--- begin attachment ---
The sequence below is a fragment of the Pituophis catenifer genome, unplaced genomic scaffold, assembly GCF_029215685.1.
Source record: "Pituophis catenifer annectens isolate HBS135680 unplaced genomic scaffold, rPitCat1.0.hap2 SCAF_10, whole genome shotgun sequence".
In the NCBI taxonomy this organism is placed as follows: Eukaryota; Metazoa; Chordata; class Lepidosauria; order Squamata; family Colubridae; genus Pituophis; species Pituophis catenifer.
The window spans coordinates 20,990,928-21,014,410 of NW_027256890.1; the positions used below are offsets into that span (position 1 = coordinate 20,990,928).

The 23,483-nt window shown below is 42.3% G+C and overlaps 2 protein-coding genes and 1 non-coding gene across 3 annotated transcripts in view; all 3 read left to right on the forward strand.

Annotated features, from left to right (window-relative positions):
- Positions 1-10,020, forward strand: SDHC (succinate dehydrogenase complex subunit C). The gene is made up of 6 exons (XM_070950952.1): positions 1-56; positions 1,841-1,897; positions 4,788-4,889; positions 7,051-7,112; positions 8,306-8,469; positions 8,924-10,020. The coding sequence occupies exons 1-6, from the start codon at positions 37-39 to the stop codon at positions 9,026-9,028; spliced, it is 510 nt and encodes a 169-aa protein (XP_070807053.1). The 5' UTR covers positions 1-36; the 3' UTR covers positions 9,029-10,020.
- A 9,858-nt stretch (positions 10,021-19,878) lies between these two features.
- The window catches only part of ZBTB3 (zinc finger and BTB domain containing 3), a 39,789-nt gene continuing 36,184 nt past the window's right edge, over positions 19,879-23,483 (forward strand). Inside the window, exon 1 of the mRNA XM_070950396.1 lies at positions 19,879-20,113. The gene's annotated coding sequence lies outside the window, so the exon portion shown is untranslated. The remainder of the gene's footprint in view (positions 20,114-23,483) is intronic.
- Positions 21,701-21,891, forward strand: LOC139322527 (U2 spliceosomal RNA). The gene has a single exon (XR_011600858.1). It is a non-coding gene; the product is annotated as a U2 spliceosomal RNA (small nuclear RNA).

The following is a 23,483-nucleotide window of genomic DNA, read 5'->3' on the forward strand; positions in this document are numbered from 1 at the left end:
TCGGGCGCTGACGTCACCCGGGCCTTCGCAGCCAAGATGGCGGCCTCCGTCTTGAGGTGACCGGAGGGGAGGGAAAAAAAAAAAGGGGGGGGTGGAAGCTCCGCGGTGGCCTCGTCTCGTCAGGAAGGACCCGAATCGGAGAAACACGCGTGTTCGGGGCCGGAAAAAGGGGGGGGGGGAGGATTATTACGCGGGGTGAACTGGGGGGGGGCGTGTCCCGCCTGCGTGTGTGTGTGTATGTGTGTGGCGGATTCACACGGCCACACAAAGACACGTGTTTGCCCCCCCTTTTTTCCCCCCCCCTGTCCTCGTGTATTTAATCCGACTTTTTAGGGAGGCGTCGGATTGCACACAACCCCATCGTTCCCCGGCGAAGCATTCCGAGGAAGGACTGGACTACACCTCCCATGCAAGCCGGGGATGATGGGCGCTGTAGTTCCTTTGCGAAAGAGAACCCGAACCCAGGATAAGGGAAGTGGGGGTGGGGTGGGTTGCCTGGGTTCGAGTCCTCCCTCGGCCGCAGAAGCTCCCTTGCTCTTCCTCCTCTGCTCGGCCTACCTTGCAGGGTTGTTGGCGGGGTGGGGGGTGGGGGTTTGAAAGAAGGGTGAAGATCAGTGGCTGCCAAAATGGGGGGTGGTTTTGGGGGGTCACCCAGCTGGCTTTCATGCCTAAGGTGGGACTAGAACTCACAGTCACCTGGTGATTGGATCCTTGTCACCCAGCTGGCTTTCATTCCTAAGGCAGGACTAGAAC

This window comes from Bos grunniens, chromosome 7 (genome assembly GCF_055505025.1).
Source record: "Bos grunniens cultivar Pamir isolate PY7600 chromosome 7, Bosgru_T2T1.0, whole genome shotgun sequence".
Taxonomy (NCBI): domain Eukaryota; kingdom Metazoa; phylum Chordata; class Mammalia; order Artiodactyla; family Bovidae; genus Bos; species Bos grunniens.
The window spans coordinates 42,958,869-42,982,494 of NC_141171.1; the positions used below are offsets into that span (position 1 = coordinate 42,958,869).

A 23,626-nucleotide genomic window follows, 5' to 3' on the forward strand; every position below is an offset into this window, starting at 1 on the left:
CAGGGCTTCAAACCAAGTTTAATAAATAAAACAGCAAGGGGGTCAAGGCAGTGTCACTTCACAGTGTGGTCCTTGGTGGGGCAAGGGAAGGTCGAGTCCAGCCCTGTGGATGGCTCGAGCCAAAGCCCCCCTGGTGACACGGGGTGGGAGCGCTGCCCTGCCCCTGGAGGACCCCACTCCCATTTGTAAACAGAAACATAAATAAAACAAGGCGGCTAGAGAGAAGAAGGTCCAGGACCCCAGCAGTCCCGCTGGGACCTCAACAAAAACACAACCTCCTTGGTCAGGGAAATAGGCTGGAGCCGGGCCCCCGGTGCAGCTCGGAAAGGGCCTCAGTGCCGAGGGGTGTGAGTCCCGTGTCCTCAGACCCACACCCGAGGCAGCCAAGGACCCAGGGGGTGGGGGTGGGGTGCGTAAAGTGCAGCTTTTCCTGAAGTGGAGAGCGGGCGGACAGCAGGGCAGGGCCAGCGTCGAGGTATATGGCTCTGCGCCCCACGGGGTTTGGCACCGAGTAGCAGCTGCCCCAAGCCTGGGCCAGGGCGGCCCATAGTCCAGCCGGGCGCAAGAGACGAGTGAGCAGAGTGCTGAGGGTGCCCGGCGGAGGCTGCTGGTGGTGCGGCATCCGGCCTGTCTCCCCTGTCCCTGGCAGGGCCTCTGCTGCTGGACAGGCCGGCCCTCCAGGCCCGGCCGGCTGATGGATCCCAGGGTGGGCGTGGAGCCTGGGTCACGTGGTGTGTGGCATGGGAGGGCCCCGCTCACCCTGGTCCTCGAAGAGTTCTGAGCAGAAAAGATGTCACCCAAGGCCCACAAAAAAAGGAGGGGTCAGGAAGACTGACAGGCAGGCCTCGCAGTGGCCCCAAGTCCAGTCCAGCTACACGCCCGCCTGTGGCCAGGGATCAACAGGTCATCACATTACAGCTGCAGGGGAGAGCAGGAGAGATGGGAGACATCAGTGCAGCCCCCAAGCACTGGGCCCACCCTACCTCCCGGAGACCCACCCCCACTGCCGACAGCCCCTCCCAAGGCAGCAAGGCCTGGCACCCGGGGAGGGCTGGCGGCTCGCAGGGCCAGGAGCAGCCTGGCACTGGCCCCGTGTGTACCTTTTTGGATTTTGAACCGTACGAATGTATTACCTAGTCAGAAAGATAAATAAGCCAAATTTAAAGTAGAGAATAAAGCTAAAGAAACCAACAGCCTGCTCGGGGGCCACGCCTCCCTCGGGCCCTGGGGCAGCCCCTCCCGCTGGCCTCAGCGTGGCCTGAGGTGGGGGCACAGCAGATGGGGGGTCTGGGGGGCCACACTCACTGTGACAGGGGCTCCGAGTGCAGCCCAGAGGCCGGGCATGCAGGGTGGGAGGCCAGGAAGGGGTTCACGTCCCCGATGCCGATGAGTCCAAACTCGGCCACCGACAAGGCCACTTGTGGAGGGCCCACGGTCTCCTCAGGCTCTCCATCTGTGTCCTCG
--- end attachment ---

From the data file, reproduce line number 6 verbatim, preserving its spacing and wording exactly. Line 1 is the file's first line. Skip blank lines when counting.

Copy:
Annotated features, from left to right (window-relative positions):